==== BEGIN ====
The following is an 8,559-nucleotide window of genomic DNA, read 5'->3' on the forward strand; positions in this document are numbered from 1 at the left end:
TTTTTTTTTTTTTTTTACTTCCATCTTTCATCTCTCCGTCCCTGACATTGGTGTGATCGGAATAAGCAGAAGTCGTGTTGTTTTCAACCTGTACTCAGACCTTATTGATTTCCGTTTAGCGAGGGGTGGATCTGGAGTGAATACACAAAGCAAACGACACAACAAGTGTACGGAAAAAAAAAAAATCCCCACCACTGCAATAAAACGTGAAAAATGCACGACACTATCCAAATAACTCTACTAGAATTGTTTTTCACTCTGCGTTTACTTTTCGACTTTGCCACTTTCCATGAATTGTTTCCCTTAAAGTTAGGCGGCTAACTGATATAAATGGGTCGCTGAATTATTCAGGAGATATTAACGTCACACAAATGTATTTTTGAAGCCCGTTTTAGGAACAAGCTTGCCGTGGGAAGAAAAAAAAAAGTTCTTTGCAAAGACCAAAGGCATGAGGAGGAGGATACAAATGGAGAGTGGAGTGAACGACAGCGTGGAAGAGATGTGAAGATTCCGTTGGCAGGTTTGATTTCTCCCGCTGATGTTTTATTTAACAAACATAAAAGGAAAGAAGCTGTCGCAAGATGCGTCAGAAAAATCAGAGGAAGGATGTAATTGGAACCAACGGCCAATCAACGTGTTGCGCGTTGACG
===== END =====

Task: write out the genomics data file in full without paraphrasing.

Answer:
The following is an 8,559-nucleotide window of genomic DNA, read 5'->3' on the forward strand; positions in this document are numbered from 1 at the left end:
TTTTTTTTTTTTTTTTACTTCCATCTTTCATCTCTCCGTCCCTGACATTGGTGTGATCGGAATAAGCAGAAGTCGTGTTGTTTTCAACCTGTACTCAGACCTTATTGATTTCCGTTTAGCGAGGGGTGGATCTGGAGTGAATACACAAAGCAAACGACACAACAAGTGTACGGAAAAAAAAAAAATCCCCACCACTGCAATAAAACGTGAAAAATGCACGACACTATCCAAATAACTCTACTAGAATTGTTTTTCACTCTGCGTTTACTTTTCGACTTTGCCACTTTCCATGAATTGTTTCCCTTAAAGTTAGGCGGCTAACTGATATAAATGGGTCGCTGAATTATTCAGGAGATATTAACGTCACACAAATGTATTTTTGAAGCCCGTTTTAGGAACAAGCTTGCCGTGGGAAGAAAAAAAAAAGTTCTTTGCAAAGACCAAAGGCATGAGGAGGAGGATACAAATGGAGAGTGGAGTGAACGACAGCGTGGAAGAGATGTGAAGATTCCGTTGGCAGGTTTGATTTCTCCCGCTGATGTTTTATTTAACAAACATAAAAGGAAAGAAGCTGTCGCAAGATGCGTCAGAAAAATCAGAGGAAGGATGTAATTGGAACCAACGGCCAATCAACGTGTTGCGCGTTGACG